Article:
The Nature of the Innovative Organization: Chaos With PurposeIntroductionGreat discoveries and improvements invariably involve the cooperation of many minds. I may be given credit for having blazed the trail, but when I look at the subsequent developments I feel the credit is due to others rather than to myself. − Alexander Graham BellFor organizations to be successful in identifying and implementing innovations, they must combine an environment that supports chaos yet provides a clear purpose for all members. Chaos can be very effective in supporting a culture of innovation. In this state of chaos, however, it is important to achieve order by engaging and aligning all of the people in the organization around the organization's primary purpose.No organization can establish a sustainable innovation process if it is not continually generating and evaluating ideas in a production process that results in new products, services, or business models. Stifling the idea flow is anathema to the innovation process.Every organization today must convert itself from a system that mutes or ignores the voices within and without to a system that encourages and listens to those conversations.In modern jargon, this is known as crowd-powering, harnessing the power of many. For example, in the past, the news industry has used expert journalists to gather information, process it, and disseminate it. A news organization's capacity to gather this information is limited by its resources; therefore, the information that it can deliver is in reality merely asmall portion of what is happening in the world, chosen by information gatekeepers for particular markets of their own definition. Modern crowd powering is evidenced in Internet-based news operations such as Now Public, which harnesses a broad spectrum ofordinary people to provide comprehensive news information in order to extended the reach and resources of traditional news organizations. Within two years, Now Public became the largest newsgathering operation in the world.Deliberate versus Emergent ChaosUnderstanding the nature of chaos is necessary for leaders and organizations to remain competitive for the future. Rubinstein and Furstenberg (1999) explained that an organization can experience deliberate chaos or emergent chaos. Emergent chaos "is unexpected and may require unanticipated action in the form of improvisation" (Rubinstein & Furstenberg, 1999, p. 92). Organizations move from a state of emergent chaos to a state of order, or deliberate chaos. Unanticipated or emergent chaos, however, seems to have the ability to show up at the most inopportune times. For that reason, organizations may want to encourage more creativity in an effort to better anticipate thoseproblems that may seem emergent simply because the organization failed to ask the right questions at the right time or notice a changing environment.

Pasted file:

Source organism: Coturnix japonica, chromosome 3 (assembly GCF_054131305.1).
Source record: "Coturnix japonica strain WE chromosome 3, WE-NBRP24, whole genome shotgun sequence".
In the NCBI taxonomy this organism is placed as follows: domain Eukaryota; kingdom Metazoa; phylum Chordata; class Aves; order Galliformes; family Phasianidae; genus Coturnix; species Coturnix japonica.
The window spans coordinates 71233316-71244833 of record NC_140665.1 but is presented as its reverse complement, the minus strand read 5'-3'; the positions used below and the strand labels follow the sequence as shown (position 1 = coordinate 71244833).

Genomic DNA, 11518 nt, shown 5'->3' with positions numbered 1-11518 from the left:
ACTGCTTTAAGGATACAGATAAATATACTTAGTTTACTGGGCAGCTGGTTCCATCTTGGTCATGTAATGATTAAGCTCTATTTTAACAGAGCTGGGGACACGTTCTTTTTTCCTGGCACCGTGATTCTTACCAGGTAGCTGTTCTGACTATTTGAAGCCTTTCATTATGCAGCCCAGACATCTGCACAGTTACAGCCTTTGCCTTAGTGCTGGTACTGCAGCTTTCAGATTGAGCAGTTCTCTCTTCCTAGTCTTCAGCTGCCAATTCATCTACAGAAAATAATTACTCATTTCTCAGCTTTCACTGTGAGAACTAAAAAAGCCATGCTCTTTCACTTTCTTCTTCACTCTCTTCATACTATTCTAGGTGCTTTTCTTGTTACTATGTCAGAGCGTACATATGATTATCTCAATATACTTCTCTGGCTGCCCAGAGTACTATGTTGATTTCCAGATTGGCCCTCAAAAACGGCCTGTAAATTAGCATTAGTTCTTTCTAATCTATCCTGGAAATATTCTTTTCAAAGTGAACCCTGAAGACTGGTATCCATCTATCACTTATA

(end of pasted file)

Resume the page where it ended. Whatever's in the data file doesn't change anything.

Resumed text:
Assuming the inevitability of chaos, in the innovative organization, chaos is created deliberately (Rubinstein & Furstenberg, 1999). Chaos is achieved by allowing everyone